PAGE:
1. To an extent, gossip is necessary to communicate certain relevant information between groups. Beyond that (i.e., relevance), I think that whereas most people do not appreciate being gossiped about, gossip is generally harmful and does not encourage cohesion. Even so, we do not live in the small communities our ancestors lived in. I think we already live in a world that fosters too much “team hatred” – that irrational game of us v. them – and gossip only serves to perpetuate that dynamic, rather than bond us together.

  2. I was part of a group recently in which one member was clearly taking more than she gave (as the article puts it). There was some gossiping between the rest of us. I think it’s possible that the gossiping reinforced the unwritten social rules of our group and helped us establish group norms.

  3. @Old Geezer: I don’t think truth should be the only prerequisite for the sharing of information . Whether accurate or not, some information is just none of our business (i.e., not relevant) in a given context (i.e., work, blog, etc.) And contrary to what the article posits, there is no useful purpose of the dissemination of such information – the “unwritten social rule” learned from gossip is keep to yourself or you too will have your own private life paraded out to everybody. I think it’s best to follow The Golden Rule when deciding whether or not to engage in gossip.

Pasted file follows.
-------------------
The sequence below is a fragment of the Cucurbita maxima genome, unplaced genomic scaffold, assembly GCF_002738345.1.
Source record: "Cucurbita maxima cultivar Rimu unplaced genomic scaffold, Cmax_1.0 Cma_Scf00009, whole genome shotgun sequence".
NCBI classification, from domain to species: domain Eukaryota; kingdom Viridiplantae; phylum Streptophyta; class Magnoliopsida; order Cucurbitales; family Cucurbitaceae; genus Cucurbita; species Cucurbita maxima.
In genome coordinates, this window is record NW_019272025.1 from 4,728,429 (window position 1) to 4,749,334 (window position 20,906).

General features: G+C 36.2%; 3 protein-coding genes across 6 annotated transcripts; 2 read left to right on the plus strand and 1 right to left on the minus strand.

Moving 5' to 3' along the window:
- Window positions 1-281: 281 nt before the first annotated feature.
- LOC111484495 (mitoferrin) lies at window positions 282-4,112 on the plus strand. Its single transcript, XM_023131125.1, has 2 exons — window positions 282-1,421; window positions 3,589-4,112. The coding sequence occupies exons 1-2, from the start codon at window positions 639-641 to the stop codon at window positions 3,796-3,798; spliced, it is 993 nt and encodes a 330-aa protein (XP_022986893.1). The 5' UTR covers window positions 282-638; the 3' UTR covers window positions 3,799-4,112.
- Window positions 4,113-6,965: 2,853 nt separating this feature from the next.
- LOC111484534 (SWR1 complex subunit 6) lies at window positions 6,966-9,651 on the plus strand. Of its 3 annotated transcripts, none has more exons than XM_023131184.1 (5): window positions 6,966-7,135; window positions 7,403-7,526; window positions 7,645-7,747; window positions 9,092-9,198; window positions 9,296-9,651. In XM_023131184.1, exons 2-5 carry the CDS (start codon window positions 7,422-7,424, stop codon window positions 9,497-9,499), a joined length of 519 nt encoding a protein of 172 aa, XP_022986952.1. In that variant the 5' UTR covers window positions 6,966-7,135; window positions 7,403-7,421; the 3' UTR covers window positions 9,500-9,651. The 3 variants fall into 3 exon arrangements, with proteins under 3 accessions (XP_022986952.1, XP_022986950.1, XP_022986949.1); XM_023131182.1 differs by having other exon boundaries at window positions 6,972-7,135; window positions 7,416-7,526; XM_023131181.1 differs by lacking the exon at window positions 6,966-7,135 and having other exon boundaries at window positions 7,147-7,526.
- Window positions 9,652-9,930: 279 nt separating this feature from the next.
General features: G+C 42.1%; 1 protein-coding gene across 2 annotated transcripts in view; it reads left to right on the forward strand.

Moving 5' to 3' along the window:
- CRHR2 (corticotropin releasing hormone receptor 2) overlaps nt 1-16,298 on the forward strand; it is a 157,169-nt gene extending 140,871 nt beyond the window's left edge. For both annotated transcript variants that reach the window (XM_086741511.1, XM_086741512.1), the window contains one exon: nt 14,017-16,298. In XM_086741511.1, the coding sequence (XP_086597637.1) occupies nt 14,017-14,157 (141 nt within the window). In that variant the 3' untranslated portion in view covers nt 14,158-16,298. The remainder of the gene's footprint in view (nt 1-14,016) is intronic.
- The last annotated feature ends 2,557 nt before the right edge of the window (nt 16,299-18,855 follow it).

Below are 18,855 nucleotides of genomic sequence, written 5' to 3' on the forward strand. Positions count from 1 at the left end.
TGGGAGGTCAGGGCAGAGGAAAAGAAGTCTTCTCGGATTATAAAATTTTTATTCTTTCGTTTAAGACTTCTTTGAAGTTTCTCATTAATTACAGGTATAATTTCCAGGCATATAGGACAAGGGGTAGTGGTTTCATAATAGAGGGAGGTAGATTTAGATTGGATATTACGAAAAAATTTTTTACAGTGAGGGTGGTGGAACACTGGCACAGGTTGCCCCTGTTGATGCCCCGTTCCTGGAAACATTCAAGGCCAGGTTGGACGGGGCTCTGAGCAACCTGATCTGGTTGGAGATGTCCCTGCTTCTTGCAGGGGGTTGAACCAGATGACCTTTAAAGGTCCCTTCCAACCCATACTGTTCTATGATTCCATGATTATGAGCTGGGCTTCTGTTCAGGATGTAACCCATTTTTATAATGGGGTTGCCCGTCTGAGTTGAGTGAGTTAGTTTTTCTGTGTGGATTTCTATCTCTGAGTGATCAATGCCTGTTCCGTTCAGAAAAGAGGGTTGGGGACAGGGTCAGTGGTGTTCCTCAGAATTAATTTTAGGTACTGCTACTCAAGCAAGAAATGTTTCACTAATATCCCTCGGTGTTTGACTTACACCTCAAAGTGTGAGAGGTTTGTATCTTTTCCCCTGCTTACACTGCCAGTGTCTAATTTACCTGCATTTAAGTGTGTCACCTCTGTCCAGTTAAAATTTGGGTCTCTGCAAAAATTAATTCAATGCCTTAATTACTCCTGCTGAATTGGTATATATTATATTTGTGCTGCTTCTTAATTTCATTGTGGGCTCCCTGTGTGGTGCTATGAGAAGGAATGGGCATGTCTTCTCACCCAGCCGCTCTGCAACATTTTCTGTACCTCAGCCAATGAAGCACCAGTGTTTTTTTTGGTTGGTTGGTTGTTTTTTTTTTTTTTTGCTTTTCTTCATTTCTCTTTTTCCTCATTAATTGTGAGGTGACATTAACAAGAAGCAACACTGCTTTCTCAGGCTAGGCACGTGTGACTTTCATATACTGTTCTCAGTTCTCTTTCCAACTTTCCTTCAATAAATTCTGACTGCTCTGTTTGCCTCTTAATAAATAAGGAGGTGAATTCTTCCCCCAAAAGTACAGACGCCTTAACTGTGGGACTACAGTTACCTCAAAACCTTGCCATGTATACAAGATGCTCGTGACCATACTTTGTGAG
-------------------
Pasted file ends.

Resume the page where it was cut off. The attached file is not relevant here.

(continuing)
By the way, did you all hear about Stacey’s dog?

  4. I have to admit, everything I learned about gossipping I learned as a waitress. Before that I lived a life that shunned all forms of gossip. I agree with detrioutus in that there probably is a difference between sharing information and gossip. Truth may factor in. Where do you draw the line about gossip not being relevant, especially in work situations?

    For the most part I don’t care about other people’s drama… unless it affects the workplace… for example: managers who sleep with coworkers and give preferential treatment as a result… and this happens in pretty much every job out there… there is a certain ‘right-to-know’

    I also have encountered scenarios in that any work discussion is dismissed as gossip/poor attitude by management that does not want people on the bottom rung discussing and questioning corporate decisions. In this sense, when information sharing is dismissed as a form of insubordination, then All workers are shafted.